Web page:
We thought the backpack belonged to the two women across the Taco Deli picnic table from us. They had said yes when I asked if it was theirs. I must have misunderstood. It turned out to belong to Marco who walked up a few minutes later, clearly drunk and apparently homeless.
“I’m not sure I’d want to sit next to this white trash,” he mumbled as he sat down with his back to us. Awkward but it was clear he was referring to himself. He started talking to a woman with a dog. And at one point he started singing Frank Zappa lines that I sometimes sing. Going to Montana soon. Gonna raise me up some dental floss. Raisin’ it up; waxin’ it down.
The woman walked away, so he turned to us. Mumbling and cussing, his eyes peering out from behind squinting eyelids, he spoke loudly in language not well suited for the nearby girl scouts waiting for their post-hike tacos.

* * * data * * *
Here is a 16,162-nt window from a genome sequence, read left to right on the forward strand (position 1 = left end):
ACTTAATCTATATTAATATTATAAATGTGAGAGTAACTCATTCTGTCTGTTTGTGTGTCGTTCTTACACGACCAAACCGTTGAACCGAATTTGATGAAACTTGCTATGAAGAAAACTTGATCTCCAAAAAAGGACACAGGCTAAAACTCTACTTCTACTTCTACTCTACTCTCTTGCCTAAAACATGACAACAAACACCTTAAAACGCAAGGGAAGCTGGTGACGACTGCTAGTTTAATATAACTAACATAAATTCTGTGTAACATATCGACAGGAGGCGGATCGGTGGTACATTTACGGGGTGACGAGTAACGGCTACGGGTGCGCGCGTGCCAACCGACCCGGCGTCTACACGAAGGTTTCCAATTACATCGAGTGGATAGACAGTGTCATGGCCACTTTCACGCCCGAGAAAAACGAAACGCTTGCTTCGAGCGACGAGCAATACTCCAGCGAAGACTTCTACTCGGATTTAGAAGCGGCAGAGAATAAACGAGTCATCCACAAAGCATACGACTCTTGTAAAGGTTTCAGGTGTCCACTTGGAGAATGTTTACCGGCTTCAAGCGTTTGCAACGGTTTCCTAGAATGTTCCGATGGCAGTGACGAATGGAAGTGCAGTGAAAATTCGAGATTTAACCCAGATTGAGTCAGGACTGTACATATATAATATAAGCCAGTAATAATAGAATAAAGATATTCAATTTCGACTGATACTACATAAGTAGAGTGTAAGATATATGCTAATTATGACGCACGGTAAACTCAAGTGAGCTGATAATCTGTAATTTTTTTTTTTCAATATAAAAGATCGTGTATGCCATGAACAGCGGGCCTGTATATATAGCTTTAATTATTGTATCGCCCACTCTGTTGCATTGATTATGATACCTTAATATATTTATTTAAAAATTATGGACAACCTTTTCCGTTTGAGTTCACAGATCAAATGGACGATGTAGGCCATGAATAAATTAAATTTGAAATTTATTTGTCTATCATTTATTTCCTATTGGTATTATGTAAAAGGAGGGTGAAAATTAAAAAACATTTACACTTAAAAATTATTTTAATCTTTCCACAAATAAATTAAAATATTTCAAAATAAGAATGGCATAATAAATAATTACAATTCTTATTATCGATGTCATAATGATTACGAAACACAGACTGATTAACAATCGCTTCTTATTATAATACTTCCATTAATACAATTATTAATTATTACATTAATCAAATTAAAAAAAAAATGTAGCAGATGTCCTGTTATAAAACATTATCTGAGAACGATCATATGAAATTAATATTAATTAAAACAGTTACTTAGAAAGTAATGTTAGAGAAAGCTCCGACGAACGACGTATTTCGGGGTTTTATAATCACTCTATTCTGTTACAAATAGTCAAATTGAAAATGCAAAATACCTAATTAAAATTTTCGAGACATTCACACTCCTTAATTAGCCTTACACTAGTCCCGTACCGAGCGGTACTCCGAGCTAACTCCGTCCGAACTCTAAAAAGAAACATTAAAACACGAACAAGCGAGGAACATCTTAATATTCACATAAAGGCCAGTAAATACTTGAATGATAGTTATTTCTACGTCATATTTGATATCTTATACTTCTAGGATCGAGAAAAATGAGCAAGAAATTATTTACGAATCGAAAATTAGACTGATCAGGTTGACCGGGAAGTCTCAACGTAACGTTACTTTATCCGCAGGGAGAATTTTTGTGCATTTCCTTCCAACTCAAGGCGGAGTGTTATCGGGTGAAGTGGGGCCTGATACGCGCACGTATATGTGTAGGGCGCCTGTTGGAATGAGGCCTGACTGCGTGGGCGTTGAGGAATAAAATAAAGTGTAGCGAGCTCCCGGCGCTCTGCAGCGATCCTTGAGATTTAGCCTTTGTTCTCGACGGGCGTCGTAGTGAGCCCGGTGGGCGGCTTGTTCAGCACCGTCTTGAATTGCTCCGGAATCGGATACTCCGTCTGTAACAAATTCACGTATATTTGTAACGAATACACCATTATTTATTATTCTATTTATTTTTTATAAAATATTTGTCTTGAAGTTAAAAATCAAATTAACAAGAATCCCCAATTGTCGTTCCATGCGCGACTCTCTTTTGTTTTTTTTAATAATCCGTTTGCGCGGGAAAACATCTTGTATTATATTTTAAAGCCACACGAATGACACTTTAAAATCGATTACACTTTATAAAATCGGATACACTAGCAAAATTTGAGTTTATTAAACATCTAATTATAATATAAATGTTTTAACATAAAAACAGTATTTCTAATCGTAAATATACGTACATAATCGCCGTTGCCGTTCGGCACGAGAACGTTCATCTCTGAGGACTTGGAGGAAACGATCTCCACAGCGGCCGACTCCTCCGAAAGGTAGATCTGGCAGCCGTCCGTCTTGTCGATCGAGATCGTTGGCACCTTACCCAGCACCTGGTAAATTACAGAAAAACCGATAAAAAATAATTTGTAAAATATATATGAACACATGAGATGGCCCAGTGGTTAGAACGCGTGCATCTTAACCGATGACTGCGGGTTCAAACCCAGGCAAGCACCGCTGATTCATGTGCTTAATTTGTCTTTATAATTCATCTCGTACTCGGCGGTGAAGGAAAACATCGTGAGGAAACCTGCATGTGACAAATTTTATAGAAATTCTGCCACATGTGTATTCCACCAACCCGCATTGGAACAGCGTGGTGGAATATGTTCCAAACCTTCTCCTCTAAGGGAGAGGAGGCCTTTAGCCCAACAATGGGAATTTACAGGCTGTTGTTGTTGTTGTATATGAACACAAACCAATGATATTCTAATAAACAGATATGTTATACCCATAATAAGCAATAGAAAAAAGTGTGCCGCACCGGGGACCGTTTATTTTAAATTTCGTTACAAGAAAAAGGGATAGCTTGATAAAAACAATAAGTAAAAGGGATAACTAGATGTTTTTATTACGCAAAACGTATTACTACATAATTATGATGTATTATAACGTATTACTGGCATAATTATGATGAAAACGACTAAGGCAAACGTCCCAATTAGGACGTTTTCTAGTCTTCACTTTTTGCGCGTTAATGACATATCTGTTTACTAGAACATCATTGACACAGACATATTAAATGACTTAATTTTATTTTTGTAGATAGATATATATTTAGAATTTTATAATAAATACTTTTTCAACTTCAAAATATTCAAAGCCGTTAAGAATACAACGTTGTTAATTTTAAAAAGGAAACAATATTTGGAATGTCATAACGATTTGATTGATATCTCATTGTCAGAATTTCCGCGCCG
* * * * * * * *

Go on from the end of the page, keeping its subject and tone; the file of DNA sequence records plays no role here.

He had a huge scab over his right eye and a horrific scrape on his arm. But he wasn’t obnoxious if you could get past his choice of words. So we chatted for a while. Because… well we were sitting there, and we wanted to finish our tacos
Marco talked with obvious regret about the days of his youth, about dropping out of high school, about living with his step mother and step sisters in Spain, about moving to Albuquerque, about how he liked Austin better, about getting beat up when he recently got off a bus. Sometimes he would start speaking in Spanish. When I replied in Spanish, it was quickly evident that I was out of my league, so I kept quiet when he started speaking French. And after he was talking for a while, he paused and looked at me.
“I’ll give you twenty dollars if you let me sleep on your couch.”
He didn’t wait for an answer.
“No. I don’t blame you. I wouldn’t,” he said. “The nominative I would not let the accusative me sleep on the genitive my’s couch.”
What a loss.